CAPESA: Building Bridges between Africa and France
African Statistics Schools have a reputation for excellence, which is partly due to the work of the CAPESA (Center for Support of African Statistics Schools). The CAPESA’s mission goes from technical support all the way to student selection. In Yaoundé, Dakar, or Abidjan, the CAPESA also helps bridge the gaps between Africa and France through continuing education and research.
While looking over the list of foreign students accepted to ENSAI, Professor François Coquet, who took the reins of the CAPESA in 2017, beams with enthusiasm. “This year, we have a student from ENSEA Abidjan who was awarded the prestigious Eiffel Scholarship for Excellence, which is a testament to the quality of the education of our partner in Abidjan.” The CAPESA is responsible for organizing the competitive admissions exams for ISSEA in Yaoundé, ENSAE in Dakar, and ENSEA in Abidjan. It was created nearly 15 years ago by INSEE (France’s National Institute for Statistics and Economic Studies) and is the result of the goodwill and confidence that has been created since cooperation began in the 1960s and 1970s, when France helped Francophone countries develop their own systems for statistical production. Beyond its reputation for operational efficiency, the CAPESA provides support to guarantee integrity and fairness in the selection process. “6000 candidates, from 20 Francophone African countries, take the admissions exams every year. That means the organization has to be perfect,” according to Laure Miambaye Loungoumouka, who helps organize the competitive exams used for recruitment. “Admissions are highly selective: only 5% of candidates are accepted, which means that the students who go on to study in the schools in Yaoundé, Dakar, or Abidjan have a very high level,” according to François Coquet.
A Collective Effort between ENSAI & ENSAE
Every year, ENSAI & ENSAE each recruit 5 to 10 students from their “sister schools” in Africa. Graduates in either the Statistical Engineering (ITS) or Statistical Engineering and Economics (ISE) leave their continent and come to France for an additional 2 years of study. ENSAI & ENSAE work together to ensure these students have the best possible experience abroad. Special grants have been put in place to help those in need. These bright and extremely motivated students take advantage of the dynamic professional ecosystem that surrounds the two schools and go on to work for international firms. While most of them work in France, many large companies have strategic development interests linked with Africa. This sometimes leads to interesting professional opportunities for some to return to their home countries in Africa.
“As in universities around the globe, these African schools
have increased efforts to develop their research.”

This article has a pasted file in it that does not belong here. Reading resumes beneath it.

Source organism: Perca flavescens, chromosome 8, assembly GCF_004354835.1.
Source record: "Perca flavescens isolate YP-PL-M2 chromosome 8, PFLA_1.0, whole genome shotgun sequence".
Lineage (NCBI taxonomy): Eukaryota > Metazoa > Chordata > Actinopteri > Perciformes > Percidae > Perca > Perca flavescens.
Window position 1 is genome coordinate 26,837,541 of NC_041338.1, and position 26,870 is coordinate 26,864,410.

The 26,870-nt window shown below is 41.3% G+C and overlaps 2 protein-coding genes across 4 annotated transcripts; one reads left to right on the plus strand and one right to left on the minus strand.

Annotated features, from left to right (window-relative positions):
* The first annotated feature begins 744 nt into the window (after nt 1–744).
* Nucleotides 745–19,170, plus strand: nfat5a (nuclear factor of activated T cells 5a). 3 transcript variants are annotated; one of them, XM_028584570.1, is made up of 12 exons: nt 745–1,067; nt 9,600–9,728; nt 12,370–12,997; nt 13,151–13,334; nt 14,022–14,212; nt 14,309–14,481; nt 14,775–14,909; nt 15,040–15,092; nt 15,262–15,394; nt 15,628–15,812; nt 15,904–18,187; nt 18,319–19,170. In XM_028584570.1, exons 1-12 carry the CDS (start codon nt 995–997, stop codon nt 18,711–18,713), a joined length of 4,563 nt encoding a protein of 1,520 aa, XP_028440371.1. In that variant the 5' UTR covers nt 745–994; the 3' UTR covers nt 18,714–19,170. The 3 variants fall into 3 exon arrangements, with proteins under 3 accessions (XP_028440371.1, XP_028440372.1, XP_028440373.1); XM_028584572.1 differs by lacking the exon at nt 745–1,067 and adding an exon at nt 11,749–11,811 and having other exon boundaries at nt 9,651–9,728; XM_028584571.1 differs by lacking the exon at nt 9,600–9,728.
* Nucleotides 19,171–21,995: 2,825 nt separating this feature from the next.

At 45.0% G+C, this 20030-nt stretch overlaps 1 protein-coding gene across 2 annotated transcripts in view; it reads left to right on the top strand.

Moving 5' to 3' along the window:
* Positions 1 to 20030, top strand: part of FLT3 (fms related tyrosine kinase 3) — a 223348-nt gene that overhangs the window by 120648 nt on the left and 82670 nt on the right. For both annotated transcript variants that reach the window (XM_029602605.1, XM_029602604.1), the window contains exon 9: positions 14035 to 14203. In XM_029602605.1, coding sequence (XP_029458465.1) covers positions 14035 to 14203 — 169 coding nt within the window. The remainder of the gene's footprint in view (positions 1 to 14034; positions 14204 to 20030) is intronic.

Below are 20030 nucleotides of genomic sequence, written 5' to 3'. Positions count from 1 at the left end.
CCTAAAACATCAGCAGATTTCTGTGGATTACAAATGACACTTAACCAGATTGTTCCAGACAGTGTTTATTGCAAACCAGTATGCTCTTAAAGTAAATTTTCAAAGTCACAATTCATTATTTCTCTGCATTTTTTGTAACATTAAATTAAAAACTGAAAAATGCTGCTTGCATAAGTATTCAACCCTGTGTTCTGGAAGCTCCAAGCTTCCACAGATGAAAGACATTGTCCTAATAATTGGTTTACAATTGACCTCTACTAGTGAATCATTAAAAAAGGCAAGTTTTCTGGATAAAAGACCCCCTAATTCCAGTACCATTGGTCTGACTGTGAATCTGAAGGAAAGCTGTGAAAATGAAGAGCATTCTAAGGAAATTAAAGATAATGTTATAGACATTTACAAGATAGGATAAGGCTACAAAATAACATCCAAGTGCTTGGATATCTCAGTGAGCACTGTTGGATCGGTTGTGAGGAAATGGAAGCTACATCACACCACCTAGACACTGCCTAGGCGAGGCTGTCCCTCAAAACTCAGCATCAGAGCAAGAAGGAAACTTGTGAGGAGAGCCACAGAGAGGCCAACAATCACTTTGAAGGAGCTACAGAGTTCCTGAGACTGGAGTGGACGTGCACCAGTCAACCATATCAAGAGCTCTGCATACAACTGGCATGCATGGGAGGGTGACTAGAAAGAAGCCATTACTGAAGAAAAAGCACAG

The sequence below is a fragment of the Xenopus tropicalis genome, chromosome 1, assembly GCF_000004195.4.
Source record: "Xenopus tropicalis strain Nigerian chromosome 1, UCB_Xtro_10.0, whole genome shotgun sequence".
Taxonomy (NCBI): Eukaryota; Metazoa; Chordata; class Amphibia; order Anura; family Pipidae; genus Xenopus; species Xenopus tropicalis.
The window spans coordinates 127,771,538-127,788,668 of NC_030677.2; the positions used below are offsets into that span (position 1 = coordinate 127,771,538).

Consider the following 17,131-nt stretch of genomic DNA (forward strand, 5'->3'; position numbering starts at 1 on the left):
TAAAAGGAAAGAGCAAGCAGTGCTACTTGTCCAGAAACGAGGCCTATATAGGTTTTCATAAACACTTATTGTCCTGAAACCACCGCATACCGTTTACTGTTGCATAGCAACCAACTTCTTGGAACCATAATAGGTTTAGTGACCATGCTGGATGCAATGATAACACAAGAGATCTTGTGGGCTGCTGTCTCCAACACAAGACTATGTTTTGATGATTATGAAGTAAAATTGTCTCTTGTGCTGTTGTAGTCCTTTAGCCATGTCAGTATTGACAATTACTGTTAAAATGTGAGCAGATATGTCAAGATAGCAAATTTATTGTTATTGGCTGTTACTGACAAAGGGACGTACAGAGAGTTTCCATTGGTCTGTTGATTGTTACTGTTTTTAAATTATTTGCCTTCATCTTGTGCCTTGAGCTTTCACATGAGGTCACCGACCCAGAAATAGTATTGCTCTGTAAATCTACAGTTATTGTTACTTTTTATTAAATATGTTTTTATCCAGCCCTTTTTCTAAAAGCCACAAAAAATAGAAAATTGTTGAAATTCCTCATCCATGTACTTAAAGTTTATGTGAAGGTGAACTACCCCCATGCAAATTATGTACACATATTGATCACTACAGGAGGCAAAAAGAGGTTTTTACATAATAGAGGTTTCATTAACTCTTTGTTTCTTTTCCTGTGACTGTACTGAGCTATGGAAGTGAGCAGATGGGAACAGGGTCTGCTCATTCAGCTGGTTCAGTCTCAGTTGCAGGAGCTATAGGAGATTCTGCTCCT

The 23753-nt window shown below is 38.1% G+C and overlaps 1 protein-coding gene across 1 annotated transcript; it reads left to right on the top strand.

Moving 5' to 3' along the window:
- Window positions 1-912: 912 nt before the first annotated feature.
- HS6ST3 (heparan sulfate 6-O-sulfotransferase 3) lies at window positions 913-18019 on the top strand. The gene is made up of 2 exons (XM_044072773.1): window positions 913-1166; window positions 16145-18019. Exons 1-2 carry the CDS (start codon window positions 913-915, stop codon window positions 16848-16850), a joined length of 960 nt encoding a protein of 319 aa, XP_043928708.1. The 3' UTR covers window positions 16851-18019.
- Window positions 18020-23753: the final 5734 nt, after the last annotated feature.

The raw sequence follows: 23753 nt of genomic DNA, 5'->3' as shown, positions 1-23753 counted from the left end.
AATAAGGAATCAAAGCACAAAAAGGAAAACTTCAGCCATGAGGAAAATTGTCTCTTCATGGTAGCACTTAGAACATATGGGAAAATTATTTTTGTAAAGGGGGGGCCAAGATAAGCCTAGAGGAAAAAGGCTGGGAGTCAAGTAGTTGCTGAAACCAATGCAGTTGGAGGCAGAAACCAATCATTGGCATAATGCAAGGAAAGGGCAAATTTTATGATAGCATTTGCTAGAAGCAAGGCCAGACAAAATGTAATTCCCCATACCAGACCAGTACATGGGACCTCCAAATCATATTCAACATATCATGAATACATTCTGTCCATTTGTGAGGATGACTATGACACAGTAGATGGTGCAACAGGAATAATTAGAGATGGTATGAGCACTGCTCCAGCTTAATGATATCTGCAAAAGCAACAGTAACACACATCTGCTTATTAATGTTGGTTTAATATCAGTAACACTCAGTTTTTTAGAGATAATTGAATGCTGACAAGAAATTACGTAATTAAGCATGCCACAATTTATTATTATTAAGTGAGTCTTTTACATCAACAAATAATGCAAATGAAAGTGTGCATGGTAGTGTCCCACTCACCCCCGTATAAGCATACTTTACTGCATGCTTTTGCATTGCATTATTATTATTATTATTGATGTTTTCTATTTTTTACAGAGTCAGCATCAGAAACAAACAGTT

CAPESA’s mission goes beyond simply organizing competitive admissions exams. The center also works very actively to improve teaching. As an external evaluator, François Coquet is involved in program content evolution. Since 2018, ENSAI and ENSAE have both signed dual degree agreements with ISSEA, ENSAE, and ENSEA for students from the Engineer Statistician Economist (ISE) programs. With these new agreements, students will study two years in Africa and two in France in order to obtain two degrees. For François Coquet, “it demonstrates mutual recognition of the quality of the programs and will attract even more new candidates.” ENSEA Abidjan was recently named as an “African Center of Excellence*”, which demonstrates the schools’ growing reputations. The World Bank awarded this label to 19 institutions in central and western Africa, which includes 150 million dollars in funding to accelerate the transformation of teaching science and technology on the continent. Adding a new school from Benin to this network is under consideration.
Working toward a PhD
The CAPESA is exploring new possibilities for cooperation. “As in schools around the globe, these African schools have increased efforts to develop their research,” explains François Coquet. Translation: in the not too distant future a doctoral school will be created. In the meantime, two doctoral students will be co-sponsored by ENSAE Dakar and ENSAI. Continuing Education is also a potential area for cooperation, with ENSAE-ENSAI Formation Continue helping the African schools develop their own continuing education services.
For François Coquet, the situation is clear: “We are entering a new period in which we must strengthen our ties and broaden the scope of our cooperation to help build a solid academic network in Africa and encourage intra-African mobility.” The future is promising.
*ENSEA Abidjan was awarded this label in the name of the three schools from Abidjan, Dakar, and Yaoundé.
The CAPESA website: http://capesa.ensai.fr/